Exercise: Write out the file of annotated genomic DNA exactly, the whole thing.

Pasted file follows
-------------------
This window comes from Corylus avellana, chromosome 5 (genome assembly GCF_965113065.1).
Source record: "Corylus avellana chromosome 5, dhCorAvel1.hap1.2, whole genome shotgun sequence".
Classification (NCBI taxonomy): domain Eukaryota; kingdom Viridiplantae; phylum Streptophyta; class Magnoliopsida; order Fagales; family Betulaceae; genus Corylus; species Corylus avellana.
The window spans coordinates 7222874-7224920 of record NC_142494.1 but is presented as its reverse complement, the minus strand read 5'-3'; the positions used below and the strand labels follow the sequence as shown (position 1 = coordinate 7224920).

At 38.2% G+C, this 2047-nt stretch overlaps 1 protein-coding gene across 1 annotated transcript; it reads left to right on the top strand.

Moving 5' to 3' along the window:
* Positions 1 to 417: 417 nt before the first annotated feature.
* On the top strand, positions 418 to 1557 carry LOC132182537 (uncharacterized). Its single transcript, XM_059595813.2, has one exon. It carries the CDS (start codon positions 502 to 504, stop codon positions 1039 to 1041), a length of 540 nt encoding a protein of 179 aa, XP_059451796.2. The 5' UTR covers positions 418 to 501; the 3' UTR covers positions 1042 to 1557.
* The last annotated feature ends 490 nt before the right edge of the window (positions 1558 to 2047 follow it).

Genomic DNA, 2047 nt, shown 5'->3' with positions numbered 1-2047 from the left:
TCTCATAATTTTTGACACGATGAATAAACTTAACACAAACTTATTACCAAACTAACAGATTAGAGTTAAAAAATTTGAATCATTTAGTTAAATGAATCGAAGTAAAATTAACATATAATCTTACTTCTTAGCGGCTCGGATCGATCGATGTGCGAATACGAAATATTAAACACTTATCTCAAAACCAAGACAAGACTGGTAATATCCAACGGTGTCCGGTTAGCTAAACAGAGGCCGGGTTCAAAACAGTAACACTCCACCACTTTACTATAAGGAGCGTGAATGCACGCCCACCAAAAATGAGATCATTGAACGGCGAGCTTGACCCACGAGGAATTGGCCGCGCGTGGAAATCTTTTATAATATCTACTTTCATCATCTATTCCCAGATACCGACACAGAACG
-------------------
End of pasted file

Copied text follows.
This window comes from Corylus avellana, chromosome 5 (genome assembly GCF_965113065.1).
Source record: "Corylus avellana chromosome 5, dhCorAvel1.hap1.2, whole genome shotgun sequence".
Classification (NCBI taxonomy): domain Eukaryota; kingdom Viridiplantae; phylum Streptophyta; class Magnoliopsida; order Fagales; family Betulaceae; genus Corylus; species Corylus avellana.
The window spans coordinates 7222874-7224920 of record NC_142494.1 but is presented as its reverse complement, the minus strand read 5'-3'; the positions used below and the strand labels follow the sequence as shown (position 1 = coordinate 7224920).

At 38.2% G+C, this 2047-nt stretch overlaps 1 protein-coding gene across 1 annotated transcript; it reads left to right on the top strand.

Moving 5' to 3' along the window:
* Positions 1 to 417: 417 nt before the first annotated feature.
* On the top strand, positions 418 to 1557 carry LOC132182537 (uncharacterized). Its single transcript, XM_059595813.2, has one exon. It carries the CDS (start codon positions 502 to 504, stop codon positions 1039 to 1041), a length of 540 nt encoding a protein of 179 aa, XP_059451796.2. The 5' UTR covers positions 418 to 501; the 3' UTR covers positions 1042 to 1557.
* The last annotated feature ends 490 nt before the right edge of the window (positions 1558 to 2047 follow it).

Genomic DNA, 2047 nt, shown 5'->3' with positions numbered 1-2047 from the left:
TCTCATAATTTTTGACACGATGAATAAACTTAACACAAACTTATTACCAAACTAACAGATTAGAGTTAAAAAATTTGAATCATTTAGTTAAATGAATCGAAGTAAAATTAACATATAATCTTACTTCTTAGCGGCTCGGATCGATCGATGTGCGAATACGAAATATTAAACACTTATCTCAAAACCAAGACAAGACTGGTAATATCCAACGGTGTCCGGTTAGCTAAACAGAGGCCGGGTTCAAAACAGTAACACTCCACCACTTTACTATAAGGAGCGTGAATGCACGCCCACCAAAAATGAGATCATTGAACGGCGAGCTTGACCCACGAGGAATTGGCCGCGCGTGGAAATCTTTTATAATATCTACTTTCATCATCTATTCCCAGATACCGACACAGAACG